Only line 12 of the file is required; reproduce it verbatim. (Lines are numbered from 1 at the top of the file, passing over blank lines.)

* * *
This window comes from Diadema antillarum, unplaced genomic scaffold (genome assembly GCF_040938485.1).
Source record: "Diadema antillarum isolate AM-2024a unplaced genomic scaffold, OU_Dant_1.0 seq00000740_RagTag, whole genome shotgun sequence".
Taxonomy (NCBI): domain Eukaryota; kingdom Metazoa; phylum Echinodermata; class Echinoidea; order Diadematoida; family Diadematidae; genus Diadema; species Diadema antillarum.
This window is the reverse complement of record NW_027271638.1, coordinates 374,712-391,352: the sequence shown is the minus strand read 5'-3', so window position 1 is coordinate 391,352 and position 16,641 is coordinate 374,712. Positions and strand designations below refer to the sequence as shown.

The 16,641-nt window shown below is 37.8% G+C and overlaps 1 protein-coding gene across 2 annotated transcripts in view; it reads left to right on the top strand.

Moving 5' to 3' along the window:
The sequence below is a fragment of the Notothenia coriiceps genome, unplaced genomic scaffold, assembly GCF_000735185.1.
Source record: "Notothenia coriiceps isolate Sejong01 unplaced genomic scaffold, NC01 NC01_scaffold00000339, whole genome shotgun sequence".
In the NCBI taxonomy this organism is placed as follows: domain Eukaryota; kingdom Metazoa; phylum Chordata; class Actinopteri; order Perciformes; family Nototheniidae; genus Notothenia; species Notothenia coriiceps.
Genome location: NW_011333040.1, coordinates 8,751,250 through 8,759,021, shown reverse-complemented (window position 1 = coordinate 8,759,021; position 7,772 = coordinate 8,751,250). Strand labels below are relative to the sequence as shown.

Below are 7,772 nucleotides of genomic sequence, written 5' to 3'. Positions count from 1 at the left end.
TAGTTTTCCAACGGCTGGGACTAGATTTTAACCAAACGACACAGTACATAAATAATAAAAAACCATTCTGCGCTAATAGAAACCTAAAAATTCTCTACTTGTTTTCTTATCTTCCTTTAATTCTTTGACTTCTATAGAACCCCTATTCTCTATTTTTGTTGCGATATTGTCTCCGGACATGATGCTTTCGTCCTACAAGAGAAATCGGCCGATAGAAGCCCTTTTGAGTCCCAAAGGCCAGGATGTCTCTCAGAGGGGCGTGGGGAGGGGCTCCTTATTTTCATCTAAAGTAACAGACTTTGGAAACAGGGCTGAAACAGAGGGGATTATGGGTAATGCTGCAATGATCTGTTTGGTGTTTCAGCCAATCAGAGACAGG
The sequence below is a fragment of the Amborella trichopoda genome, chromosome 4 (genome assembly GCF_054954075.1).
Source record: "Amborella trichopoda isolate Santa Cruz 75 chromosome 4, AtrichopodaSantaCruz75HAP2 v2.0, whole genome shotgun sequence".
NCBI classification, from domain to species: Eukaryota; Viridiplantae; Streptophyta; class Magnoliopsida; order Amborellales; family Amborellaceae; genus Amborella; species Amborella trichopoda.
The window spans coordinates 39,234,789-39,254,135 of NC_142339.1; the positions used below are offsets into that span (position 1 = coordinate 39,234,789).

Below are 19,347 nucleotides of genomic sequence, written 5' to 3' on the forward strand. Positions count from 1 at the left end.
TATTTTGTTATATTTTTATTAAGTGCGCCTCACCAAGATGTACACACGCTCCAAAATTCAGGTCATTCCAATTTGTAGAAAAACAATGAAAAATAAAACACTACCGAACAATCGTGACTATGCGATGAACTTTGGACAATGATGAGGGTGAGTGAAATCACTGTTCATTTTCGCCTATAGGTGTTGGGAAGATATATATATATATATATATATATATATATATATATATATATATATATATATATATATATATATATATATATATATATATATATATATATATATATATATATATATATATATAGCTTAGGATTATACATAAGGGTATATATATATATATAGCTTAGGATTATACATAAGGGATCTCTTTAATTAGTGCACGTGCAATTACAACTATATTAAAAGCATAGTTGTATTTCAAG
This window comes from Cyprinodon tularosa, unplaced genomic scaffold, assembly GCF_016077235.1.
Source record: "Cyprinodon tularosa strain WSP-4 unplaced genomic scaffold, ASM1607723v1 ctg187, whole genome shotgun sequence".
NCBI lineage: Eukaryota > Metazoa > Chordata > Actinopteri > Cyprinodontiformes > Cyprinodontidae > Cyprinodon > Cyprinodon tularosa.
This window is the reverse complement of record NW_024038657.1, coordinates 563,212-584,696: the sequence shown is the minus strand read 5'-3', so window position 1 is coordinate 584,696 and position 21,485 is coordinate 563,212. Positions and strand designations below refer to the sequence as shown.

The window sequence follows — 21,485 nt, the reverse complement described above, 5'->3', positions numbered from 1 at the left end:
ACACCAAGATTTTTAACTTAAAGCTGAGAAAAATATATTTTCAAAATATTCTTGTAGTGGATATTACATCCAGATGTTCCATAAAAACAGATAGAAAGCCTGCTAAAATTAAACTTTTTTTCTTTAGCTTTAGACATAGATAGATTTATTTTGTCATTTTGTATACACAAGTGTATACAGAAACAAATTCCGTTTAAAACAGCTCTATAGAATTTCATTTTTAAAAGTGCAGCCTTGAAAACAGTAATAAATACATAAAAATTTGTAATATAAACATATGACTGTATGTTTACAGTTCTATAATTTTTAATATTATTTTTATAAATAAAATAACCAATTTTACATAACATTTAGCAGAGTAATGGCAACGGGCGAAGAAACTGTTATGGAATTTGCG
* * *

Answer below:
TAGTTTTCCAACGGCTGGGACTAGATTTTAACCAAACGACACAGTACATAAATAATAAAAAACCATTCTGCGCTAATAGAAACCTAAAAATTCTCTACTTGTTTTCTTATCTTCCTTTAATTCTTTGACTTCTATAGAACCCCTATTCTCTATTTTTGTTGCGATATTGTCTCCGGACATGATGCTTTCGTCCTACAAGAGAAATCGGCCGATAGAAGCCCTTTTGAGTCCCAAAGGCCAGGATGTCTCTCAGAGGGGCGTGGGGAGGGGCTCCTTATTTTCATCTAAAGTAACAGACTTTGGAAACAGGGCTGAAACAGAGGGGATTATGGGTAATGCTGCAATGATCTGTTTGGTGTTTCAGCCAATCAGAGACAGG